VMware To Amazon: Welcome To The Virtual Desktop Market, Frenemy


As Amazon Web Services enters the desktop-as-a-service market with its new WorkSpaces cloud service, VMware and Citrix -- which have been in the space for years -- are eagerly welcoming the interloper onto their turf.

That's because virtual desktops, despite offering security and management benefits, have consistently disappointed companies that deployed the technology expecting to see the same cost savings they got from virtualizing their servers. The virtual desktop market hasn't taken off, but having another big player could help.

"We're happy this happened," Dave Grant, senior director of product marketing at VMware, said Friday in an interview. "Having a cloud leader like Amazon has instantly validated the space."

[Related: Amazon Dives Into Virtual Desktops With New Cloud 'WorkSpaces' Service]

Ken Oestreich, Citrix's senior director of product marketing for desktops and apps, told CRN having multiple billion-dollar companies betting on the virtual desktop market is going to help everyone. That includes Citrix partners, who won't have to spend as much time explaining what the technology can do, he said.

That said, while Citrix doesn't sell DaaS, VMware will be competing directly with AWS WorkSpaces in this part of the market. VMware is planning to sell a DaaS service directly to customers using technology from its acquisition of Desktone, which features a multitenant DaaS architecture.

AWS is using Windows 2008 R2 Server to provide Windows 7 desktops in the WorkSpaces service, which is a common way cloud providers sell DaaS to small and medium-sized businesses.

Dan Weiss, managing partner at Varrow, a Greensboro, N.C.-based VMware partner, said this model works for some customers, but isn't a fit for everyone.

"The real question is, can AWS build the management, security and software deployment tools into their product like both Citrix and VMware has?" Weiss said.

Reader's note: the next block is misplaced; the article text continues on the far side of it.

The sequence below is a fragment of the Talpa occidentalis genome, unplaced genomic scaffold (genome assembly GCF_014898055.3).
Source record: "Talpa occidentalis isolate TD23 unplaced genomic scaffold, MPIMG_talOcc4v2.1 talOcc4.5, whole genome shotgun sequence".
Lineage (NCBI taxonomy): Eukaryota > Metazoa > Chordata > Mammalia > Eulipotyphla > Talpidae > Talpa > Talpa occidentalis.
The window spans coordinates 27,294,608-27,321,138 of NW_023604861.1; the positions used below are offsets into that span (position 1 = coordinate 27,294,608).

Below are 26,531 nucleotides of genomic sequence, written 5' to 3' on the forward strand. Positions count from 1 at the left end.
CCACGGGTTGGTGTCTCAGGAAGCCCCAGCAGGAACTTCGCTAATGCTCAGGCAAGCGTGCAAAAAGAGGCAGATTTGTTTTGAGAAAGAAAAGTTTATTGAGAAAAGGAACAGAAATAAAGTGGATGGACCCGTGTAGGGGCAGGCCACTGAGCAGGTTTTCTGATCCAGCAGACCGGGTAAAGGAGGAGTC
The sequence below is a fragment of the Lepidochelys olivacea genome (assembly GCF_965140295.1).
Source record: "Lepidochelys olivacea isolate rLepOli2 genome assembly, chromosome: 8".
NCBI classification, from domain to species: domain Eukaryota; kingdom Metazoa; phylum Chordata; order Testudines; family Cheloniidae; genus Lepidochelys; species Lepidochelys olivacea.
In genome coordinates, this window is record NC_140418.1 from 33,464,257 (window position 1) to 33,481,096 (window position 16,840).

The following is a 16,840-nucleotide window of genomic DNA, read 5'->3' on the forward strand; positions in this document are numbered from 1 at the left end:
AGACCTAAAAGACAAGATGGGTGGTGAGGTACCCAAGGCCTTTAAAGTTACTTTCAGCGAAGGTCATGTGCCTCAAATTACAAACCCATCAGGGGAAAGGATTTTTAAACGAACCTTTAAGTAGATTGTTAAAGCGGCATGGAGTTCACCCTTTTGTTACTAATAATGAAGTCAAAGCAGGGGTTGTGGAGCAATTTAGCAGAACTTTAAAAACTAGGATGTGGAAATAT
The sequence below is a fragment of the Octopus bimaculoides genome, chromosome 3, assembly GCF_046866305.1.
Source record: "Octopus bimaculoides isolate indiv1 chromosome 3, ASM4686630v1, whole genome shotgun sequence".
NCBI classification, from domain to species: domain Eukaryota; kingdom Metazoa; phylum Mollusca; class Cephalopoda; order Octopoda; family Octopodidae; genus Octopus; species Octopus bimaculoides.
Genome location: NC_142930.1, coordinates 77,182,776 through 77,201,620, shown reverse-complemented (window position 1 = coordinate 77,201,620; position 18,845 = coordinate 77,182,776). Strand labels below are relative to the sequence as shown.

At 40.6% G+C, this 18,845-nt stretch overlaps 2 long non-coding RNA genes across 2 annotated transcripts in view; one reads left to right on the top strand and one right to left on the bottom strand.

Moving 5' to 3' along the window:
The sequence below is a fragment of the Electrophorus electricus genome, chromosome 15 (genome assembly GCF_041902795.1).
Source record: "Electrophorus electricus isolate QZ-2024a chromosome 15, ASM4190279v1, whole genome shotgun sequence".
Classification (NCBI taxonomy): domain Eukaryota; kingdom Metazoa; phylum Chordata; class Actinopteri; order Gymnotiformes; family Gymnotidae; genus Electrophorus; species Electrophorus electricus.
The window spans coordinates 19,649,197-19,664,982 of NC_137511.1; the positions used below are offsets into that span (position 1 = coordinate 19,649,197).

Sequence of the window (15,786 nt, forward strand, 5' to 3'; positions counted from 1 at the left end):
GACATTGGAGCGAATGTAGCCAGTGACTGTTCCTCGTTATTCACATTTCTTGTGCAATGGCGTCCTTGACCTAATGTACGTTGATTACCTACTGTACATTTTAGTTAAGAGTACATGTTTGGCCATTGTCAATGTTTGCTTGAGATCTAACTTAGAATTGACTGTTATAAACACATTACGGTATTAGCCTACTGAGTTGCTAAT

An AWS spokesperson told CRN each WorkSpace is running on a separate virtual machine to ensure that customers are getting enough performance.

"They are not sharing that virtual machine with other customers," the AWS spokesperson said in an email. "Also, the user has admin rights and can customize their setting and apps and the changes will be persistent."

Grant said most enterprises use a mix of session-based, server and client desktops, which VMware offers but AWS does not. Grant said VMware partners will be able to compete with AWS WorkSpaces on pricing, too.

"Our partners can deliver a fully functional client OS for that same price point, if not cheaper," Grant said.

AWS is selling WorkSpaces in a Standard package that comes with one virtual CPU and 50 GB of storage for $35 per user per month; and a Performance package that has 2 virtual CPUs and 100 GB of storage that's priced at $60 per user per month.

In a scenario with 1,000 virtual desktop users, Amazon claims that WorkSpaces is less than half the cost of running virtual desktops through an on premise deployment.

PUBLISHED NOV. 15, 2013

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